An analysis of the contents in the stranger by albert camus
Neither he, nor the reader, appreciates the significance of each nail in the coffin before it is too late. Part One is full of mostly insignificant days in the life of Meursault, an insignificant man, until he commits a murder; Part Two is an attempt, in a courtroom, to judge not only Meursault's crime but also to judge his life.
The stranger themes
Shall we also condemn him? He does not think much about events or their consequences, nor does he express much feeling in relationships or during emotional times. And besides Camus' showing us Meursault's physical responses to living, as opposed to his feelings about death, he is preparing us for the climax of Part One: Meursault's murder of the Arab. Meursault is adamant in his rejection of any transcendental ideologies, and accepts his death sentence in both the judicial and existential sense. A lifetime is only so long and can end very suddenly. Meursault, on full acknowledgement of the absurd, commits to an authentic existence, and the pathos that this entails. Meursault rarely shows any feeling when in situations which would, for most people, elicit strong emotions. Only I can try to determine my significance. His aloofness, though, may not have saved him from suffering.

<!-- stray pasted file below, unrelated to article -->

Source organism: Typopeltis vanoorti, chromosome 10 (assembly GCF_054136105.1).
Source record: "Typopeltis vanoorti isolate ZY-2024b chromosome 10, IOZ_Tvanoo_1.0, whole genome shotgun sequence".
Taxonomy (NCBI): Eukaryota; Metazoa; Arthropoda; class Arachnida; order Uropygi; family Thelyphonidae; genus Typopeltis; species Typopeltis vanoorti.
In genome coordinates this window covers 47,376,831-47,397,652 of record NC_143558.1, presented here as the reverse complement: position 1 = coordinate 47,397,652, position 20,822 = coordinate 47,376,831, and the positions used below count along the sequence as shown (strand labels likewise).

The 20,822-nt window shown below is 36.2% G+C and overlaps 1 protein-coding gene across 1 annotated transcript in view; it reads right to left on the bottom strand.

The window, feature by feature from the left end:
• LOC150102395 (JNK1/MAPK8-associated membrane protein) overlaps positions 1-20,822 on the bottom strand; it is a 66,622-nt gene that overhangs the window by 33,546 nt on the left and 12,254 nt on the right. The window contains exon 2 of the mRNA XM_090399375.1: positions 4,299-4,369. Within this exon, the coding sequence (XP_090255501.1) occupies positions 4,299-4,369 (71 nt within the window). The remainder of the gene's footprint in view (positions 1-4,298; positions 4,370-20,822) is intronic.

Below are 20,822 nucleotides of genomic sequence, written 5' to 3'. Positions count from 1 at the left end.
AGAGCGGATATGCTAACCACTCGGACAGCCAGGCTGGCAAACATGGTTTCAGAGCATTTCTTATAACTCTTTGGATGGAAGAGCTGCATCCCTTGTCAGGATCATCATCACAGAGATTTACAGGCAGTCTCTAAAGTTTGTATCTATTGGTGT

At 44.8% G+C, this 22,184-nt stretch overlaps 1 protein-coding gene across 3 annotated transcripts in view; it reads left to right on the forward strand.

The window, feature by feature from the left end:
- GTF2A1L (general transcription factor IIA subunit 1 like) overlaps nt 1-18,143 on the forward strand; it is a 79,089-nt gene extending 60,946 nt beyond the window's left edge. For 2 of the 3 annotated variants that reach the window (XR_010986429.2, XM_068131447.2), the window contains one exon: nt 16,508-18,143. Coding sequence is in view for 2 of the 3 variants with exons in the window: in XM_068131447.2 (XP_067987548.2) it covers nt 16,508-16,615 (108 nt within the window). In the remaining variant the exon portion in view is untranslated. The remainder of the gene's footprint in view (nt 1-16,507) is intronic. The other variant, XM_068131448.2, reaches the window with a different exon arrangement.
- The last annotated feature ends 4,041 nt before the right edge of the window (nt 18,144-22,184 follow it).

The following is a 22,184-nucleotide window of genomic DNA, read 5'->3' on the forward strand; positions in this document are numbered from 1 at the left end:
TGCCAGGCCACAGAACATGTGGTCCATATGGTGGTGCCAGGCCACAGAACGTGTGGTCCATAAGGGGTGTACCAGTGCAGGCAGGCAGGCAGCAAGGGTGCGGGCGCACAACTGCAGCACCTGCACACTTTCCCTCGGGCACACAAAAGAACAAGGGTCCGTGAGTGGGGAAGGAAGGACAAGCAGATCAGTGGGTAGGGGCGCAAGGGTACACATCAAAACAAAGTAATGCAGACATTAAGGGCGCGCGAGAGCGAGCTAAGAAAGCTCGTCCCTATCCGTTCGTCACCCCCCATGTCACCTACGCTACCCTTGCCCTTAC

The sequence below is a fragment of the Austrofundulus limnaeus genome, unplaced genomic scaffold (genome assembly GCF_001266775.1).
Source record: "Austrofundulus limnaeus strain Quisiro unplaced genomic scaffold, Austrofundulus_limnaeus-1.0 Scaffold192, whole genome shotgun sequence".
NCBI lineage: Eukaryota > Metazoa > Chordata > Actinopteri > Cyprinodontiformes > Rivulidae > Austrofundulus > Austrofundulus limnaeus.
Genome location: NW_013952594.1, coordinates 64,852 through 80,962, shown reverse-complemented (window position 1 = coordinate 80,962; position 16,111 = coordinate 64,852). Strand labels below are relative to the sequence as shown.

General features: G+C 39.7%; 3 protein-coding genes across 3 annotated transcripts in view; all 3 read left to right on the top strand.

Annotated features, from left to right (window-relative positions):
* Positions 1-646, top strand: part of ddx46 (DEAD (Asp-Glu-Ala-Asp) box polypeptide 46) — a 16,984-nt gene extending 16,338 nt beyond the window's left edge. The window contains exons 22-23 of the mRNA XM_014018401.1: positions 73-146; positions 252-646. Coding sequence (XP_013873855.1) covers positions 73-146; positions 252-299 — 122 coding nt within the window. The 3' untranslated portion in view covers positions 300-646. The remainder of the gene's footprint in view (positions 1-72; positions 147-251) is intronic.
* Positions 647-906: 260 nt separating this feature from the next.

His aloofness, though, may not have saved him from suffering. There are individuals who, because of different or strange behavior, might be outcasts of society, but find, in spite of or because of their unconventional behavior, that there are some people who want to be a part of their lives.
Meursault is shunned by society for upholding their ideals to an extent that they themselves cannot; there is complete congruence between his emotions, thoughts, and acts, which is unpalatable to those who fall short of these standards. Only I can try to determine my significance.
He simply is, and is content with that.
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